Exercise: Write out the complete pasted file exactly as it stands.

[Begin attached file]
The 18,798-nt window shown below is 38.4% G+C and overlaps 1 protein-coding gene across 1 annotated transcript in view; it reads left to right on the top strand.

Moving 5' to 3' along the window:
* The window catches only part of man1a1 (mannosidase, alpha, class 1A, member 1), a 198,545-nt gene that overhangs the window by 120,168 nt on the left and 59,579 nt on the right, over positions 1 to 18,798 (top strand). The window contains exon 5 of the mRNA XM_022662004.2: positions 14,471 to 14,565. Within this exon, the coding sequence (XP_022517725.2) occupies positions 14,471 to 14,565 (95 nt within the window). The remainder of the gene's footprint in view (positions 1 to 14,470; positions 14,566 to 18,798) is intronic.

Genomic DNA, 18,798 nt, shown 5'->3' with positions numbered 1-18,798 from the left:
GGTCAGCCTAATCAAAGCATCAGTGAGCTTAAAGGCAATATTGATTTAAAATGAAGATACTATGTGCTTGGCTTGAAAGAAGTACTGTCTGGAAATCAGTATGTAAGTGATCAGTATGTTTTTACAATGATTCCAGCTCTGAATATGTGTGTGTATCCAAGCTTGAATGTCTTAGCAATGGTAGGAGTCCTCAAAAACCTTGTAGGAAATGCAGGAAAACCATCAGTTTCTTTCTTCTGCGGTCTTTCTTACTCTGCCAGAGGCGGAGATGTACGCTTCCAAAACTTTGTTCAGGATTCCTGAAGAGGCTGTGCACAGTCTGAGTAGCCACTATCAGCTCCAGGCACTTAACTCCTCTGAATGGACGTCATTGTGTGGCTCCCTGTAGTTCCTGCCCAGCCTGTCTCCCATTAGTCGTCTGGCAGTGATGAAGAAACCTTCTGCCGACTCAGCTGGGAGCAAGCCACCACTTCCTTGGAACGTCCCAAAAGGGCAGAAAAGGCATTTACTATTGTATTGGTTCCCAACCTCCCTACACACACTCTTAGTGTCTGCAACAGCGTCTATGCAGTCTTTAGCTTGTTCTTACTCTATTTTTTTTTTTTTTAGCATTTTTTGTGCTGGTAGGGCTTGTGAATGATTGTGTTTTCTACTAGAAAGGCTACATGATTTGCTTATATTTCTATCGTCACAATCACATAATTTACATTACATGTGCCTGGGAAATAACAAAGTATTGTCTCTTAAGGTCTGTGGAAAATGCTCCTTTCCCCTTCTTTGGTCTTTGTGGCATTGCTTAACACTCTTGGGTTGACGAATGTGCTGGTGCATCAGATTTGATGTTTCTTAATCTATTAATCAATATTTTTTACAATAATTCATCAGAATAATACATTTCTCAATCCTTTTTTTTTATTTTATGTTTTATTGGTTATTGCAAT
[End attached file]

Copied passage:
The 18,798-nt window shown below is 38.4% G+C and overlaps 1 protein-coding gene across 1 annotated transcript in view; it reads left to right on the top strand.

Moving 5' to 3' along the window:
* The window catches only part of man1a1 (mannosidase, alpha, class 1A, member 1), a 198,545-nt gene that overhangs the window by 120,168 nt on the left and 59,579 nt on the right, over positions 1 to 18,798 (top strand). The window contains exon 5 of the mRNA XM_022662004.2: positions 14,471 to 14,565. Within this exon, the coding sequence (XP_022517725.2) occupies positions 14,471 to 14,565 (95 nt within the window). The remainder of the gene's footprint in view (positions 1 to 14,470; positions 14,566 to 18,798) is intronic.

Genomic DNA, 18,798 nt, shown 5'->3' with positions numbered 1-18,798 from the left:
GGTCAGCCTAATCAAAGCATCAGTGAGCTTAAAGGCAATATTGATTTAAAATGAAGATACTATGTGCTTGGCTTGAAAGAAGTACTGTCTGGAAATCAGTATGTAAGTGATCAGTATGTTTTTACAATGATTCCAGCTCTGAATATGTGTGTGTATCCAAGCTTGAATGTCTTAGCAATGGTAGGAGTCCTCAAAAACCTTGTAGGAAATGCAGGAAAACCATCAGTTTCTTTCTTCTGCGGTCTTTCTTACTCTGCCAGAGGCGGAGATGTACGCTTCCAAAACTTTGTTCAGGATTCCTGAAGAGGCTGTGCACAGTCTGAGTAGCCACTATCAGCTCCAGGCACTTAACTCCTCTGAATGGACGTCATTGTGTGGCTCCCTGTAGTTCCTGCCCAGCCTGTCTCCCATTAGTCGTCTGGCAGTGATGAAGAAACCTTCTGCCGACTCAGCTGGGAGCAAGCCACCACTTCCTTGGAACGTCCCAAAAGGGCAGAAAAGGCATTTACTATTGTATTGGTTCCCAACCTCCCTACACACACTCTTAGTGTCTGCAACAGCGTCTATGCAGTCTTTAGCTTGTTCTTACTCTATTTTTTTTTTTTTTAGCATTTTTTGTGCTGGTAGGGCTTGTGAATGATTGTGTTTTCTACTAGAAAGGCTACATGATTTGCTTATATTTCTATCGTCACAATCACATAATTTACATTACATGTGCCTGGGAAATAACAAAGTATTGTCTCTTAAGGTCTGTGGAAAATGCTCCTTTCCCCTTCTTTGGTCTTTGTGGCATTGCTTAACACTCTTGGGTTGACGAATGTGCTGGTGCATCAGATTTGATGTTTCTTAATCTATTAATCAATATTTTTTACAATAATTCATCAGAATAATACATTTCTCAATCCTTTTTTTTTATTTTATGTTTTATTGGTTATTGCAAT